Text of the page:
Martin Scorsese is one of the world's great filmmakers, and a genuine auteur. A follow up to The Films of Martin Scorsese, 1963-77, this book covers his work from The Last Waltz to Bringing Out the Dead. Central is the detailed, theoretically informed discussion of all of the Scorsese-directed features released during this period, which, for Scorsese, was marked by both considerable artistic achievement and a shifting and at times uncertain relationship with the Hollywood film industry. Filmic discussion is correspondingly situated in relation to a range of forces and developments – institutional, but also of larger historical reference – that shape the films and Scorsese's authorial discourse. Another stimulating demonstration of sustained textual analysis, The Films of Martin Scorsese, 1978-99 presents an extended critical affirmation of the continuing pertinence of the concept of film authorship and illuminates Hollywood cinema from the late 1970s to the turn of the millennium. Like its predecessor, the book is about authorship and context. Discussion of the films is founded upon a combination of formal, psychoanalytic, and ideological approaches.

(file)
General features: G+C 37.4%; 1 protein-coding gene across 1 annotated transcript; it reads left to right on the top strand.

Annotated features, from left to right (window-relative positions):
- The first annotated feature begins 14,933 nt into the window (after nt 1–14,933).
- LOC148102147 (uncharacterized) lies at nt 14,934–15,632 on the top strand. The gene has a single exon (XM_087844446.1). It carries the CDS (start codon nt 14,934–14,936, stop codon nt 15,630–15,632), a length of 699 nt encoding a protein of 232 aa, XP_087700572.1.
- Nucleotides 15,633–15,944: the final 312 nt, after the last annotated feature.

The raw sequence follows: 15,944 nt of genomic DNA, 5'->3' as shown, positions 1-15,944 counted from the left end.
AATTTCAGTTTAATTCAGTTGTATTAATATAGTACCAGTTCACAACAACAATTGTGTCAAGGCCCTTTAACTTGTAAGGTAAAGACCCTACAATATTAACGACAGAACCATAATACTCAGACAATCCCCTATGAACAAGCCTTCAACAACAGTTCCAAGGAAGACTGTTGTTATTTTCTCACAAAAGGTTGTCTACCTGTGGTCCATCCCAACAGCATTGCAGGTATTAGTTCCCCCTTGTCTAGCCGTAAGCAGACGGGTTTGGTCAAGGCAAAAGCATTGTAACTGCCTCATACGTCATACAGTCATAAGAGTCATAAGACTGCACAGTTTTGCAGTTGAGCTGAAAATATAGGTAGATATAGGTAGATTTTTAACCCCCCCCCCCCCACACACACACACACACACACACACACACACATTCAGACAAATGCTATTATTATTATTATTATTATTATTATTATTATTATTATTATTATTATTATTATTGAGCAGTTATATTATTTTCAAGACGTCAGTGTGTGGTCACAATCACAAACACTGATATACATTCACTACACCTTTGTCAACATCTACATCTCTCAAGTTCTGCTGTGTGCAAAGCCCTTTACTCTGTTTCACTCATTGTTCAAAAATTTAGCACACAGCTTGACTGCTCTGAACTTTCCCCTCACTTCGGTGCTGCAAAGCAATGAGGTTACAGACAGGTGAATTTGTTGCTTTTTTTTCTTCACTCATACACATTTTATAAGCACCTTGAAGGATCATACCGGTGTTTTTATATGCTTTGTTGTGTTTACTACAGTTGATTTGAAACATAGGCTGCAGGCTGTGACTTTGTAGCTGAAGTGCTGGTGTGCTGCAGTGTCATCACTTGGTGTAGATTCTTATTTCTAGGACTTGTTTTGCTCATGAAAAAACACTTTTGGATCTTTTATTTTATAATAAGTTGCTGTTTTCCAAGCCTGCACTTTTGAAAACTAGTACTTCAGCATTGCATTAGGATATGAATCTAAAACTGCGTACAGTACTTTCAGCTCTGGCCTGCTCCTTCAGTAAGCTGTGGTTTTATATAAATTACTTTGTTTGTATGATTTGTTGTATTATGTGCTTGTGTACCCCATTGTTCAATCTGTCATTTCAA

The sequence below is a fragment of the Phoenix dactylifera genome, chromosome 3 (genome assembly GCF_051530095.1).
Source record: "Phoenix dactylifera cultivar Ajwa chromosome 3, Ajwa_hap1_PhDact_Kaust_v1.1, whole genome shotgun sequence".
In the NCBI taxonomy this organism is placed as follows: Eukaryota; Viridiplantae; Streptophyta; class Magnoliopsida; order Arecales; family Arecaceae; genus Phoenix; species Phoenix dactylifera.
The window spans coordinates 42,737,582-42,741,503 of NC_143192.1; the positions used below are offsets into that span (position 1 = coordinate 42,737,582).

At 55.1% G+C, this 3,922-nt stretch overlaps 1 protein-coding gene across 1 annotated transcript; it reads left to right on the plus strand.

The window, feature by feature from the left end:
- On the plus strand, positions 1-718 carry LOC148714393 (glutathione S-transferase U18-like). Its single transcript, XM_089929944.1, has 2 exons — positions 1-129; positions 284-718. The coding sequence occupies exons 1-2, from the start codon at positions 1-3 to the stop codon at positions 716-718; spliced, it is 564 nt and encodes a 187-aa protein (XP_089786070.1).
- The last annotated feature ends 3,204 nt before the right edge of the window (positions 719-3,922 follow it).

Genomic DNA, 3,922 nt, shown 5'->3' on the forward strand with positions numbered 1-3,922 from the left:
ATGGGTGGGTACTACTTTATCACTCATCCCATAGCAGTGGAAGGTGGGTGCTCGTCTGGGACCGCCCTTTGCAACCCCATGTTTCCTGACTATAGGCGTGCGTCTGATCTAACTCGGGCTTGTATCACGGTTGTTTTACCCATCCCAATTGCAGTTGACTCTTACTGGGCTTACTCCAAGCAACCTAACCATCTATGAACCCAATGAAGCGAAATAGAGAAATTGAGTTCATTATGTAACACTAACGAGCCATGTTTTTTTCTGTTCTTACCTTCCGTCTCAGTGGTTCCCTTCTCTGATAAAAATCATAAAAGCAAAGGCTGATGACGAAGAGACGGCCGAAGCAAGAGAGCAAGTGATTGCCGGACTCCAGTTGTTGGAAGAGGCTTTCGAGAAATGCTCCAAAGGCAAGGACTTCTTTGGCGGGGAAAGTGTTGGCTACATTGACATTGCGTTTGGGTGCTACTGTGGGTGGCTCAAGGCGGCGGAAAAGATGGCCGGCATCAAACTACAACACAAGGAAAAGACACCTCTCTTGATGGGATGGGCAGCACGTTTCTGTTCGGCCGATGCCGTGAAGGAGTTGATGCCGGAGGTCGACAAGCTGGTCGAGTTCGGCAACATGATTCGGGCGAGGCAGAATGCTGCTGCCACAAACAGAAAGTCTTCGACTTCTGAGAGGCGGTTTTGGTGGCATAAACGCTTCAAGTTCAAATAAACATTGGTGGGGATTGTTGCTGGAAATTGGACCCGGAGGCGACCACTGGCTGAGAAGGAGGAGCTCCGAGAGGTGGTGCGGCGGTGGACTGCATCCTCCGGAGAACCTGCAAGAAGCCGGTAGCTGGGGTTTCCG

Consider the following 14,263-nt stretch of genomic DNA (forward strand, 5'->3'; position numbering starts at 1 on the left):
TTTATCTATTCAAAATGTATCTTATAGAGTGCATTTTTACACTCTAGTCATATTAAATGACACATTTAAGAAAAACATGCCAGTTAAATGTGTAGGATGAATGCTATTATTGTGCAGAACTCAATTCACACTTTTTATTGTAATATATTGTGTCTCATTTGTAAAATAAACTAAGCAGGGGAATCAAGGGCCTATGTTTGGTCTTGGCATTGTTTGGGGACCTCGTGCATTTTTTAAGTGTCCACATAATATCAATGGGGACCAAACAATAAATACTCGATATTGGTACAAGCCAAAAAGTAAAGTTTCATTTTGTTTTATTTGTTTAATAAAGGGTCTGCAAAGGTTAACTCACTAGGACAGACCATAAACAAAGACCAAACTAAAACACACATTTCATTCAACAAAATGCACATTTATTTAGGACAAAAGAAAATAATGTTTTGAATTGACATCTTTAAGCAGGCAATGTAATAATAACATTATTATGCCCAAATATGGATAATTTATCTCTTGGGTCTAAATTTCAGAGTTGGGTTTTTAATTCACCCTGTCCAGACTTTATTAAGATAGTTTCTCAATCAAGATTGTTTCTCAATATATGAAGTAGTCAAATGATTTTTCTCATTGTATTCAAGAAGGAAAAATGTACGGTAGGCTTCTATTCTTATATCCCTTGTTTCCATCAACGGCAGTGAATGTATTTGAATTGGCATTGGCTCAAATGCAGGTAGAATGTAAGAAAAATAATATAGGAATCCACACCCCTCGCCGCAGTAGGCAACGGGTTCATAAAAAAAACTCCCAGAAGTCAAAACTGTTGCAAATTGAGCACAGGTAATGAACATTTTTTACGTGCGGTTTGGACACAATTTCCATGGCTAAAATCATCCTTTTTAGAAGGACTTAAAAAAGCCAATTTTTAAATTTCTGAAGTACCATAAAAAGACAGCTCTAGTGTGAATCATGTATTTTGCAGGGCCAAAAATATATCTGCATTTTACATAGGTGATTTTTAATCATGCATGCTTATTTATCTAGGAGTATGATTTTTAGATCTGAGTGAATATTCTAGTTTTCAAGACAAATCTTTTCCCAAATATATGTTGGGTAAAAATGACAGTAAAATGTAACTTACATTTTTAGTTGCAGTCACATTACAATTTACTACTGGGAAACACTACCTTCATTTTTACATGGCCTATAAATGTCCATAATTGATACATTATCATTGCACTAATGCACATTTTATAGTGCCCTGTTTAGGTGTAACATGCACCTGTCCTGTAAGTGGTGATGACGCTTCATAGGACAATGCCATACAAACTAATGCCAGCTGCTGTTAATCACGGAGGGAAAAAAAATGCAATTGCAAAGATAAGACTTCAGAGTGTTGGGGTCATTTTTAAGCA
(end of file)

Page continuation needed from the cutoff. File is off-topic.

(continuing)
"As far back as I can remember, I always wanted to be a gangster. " - Henry Hill in Goodfellas Provides a brief background to the "gangster" movie genre and includes excerpts from key reviews of the film. Includes biographies of key cast and crew and describes the cultural context in which the movie was made. Examines the production, key scenes, themes and techniques used in making the movie. Go behind the scenes with the ultimate film guides and get the bigger picture. Discover how Martin Scorsese's gangster movie draws on a repertoire of cinematic elements to create a movie that has widely been accepted as a classic and established Scorsese as a film artist. Find out how Scorsese has created a style which resurfaces throughout his career and how this was influenced by a biographical element. Consider the importance of film style and key scenes, and learn how the film engages the audience by the use of narrative. Understand what role lighting, camera shots and music had on building the scene and the subsequent emotions. Read about the decisions behind casting Ray Liotta in the role of Henry and what Robert De Niro and Joe Pesci brought to the film. Includes short biographies of Robert De Niro, Ray Liotta, Joe Pesci, Paul Sorvino, Lorraine Bracco, and the director Martin Scorese, Dr. Colley included information about the production, the critical response and a bibliography of books having to do with the movie. Written in an accessible style, Goodfellas is excellent reading for the movie fan and film student alike. Dr. Iain Colley is a freelance writer